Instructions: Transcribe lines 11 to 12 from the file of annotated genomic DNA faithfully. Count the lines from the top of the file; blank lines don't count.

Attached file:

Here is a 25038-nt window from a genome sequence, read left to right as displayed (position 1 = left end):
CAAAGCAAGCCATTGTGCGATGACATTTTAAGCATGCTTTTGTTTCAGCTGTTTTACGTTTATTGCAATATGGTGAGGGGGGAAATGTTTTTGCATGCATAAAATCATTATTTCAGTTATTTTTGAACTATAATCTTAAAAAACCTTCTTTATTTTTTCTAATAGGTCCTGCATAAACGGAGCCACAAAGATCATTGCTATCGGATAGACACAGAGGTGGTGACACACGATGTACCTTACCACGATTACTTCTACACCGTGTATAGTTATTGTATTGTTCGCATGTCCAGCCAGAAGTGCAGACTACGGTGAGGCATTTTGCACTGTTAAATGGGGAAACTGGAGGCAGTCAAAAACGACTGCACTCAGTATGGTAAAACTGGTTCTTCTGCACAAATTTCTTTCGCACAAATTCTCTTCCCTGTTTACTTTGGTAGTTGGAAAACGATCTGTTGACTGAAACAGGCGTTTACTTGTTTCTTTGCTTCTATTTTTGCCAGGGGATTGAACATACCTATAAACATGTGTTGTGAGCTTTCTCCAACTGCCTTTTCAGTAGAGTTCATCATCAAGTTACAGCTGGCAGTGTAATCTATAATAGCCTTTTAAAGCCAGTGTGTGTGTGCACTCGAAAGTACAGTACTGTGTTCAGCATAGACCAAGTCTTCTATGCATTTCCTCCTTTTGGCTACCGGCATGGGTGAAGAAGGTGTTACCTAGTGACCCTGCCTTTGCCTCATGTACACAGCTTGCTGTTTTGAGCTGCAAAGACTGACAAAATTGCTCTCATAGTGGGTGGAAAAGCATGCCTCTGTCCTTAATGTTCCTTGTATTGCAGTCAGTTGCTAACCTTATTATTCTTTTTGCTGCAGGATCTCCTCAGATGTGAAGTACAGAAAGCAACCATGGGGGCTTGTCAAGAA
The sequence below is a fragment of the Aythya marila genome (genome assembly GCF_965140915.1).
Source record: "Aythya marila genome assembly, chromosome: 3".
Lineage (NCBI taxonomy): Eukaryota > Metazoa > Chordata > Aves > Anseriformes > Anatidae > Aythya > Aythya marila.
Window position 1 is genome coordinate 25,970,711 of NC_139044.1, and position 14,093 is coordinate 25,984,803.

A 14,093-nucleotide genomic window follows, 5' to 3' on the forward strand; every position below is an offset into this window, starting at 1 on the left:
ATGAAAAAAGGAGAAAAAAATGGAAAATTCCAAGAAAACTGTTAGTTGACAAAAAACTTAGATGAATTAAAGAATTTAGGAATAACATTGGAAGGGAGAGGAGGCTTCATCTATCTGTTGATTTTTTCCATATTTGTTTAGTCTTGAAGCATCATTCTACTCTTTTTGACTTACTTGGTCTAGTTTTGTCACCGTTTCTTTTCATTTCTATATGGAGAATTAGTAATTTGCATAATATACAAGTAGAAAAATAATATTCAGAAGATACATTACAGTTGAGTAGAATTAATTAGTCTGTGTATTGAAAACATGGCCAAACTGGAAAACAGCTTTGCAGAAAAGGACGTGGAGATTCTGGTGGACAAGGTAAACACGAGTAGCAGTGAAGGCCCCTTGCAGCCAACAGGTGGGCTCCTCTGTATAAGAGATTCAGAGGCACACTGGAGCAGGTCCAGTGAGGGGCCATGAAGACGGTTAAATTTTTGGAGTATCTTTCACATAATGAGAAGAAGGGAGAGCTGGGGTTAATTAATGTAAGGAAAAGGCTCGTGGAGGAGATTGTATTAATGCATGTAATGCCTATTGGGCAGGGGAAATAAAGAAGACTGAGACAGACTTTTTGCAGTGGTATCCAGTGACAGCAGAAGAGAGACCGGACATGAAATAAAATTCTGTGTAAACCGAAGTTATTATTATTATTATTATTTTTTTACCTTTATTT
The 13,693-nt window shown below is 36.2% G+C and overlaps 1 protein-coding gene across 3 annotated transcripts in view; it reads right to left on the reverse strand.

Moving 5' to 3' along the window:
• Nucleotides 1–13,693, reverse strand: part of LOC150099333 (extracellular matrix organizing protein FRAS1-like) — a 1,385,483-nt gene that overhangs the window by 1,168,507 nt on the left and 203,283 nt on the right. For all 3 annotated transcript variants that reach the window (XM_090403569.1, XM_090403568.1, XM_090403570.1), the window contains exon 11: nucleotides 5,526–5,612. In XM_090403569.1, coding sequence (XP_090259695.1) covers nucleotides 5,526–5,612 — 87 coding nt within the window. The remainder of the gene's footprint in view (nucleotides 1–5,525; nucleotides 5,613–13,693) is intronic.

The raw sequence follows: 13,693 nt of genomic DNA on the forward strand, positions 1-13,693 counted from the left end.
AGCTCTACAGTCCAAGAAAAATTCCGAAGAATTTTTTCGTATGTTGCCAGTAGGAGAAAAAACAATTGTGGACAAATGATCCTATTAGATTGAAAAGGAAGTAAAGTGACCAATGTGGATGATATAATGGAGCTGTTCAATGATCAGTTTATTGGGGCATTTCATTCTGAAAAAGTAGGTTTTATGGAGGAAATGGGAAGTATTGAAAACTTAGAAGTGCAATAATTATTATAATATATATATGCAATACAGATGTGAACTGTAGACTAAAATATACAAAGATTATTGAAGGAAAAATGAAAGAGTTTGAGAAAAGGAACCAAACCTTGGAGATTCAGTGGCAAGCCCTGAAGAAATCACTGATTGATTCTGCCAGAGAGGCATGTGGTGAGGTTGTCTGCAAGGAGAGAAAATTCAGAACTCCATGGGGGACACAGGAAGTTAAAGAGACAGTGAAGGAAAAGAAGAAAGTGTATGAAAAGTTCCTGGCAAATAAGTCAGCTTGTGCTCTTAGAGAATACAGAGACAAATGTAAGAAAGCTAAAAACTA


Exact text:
• Nucleotides 1–13,693, reverse strand: part of LOC150099333 (extracellular matrix organizing protein FRAS1-like) — a 1,385,483-nt gene that overhangs the window by 1,168,507 nt on the left and 203,283 nt on the right. For all 3 annotated transcript variants that reach the window (XM_090403569.1, XM_090403568.1, XM_090403570.1), the window contains exon 11: nucleotides 5,526–5,612. In XM_090403569.1, coding sequence (XP_090259695.1) covers nucleotides 5,526–5,612 — 87 coding nt within the window. The remainder of the gene's footprint in view (nucleotides 1–5,525; nucleotides 5,613–13,693) is intronic.

The raw sequence follows: 13,693 nt of genomic DNA on the forward strand, positions 1-13,693 counted from the left end.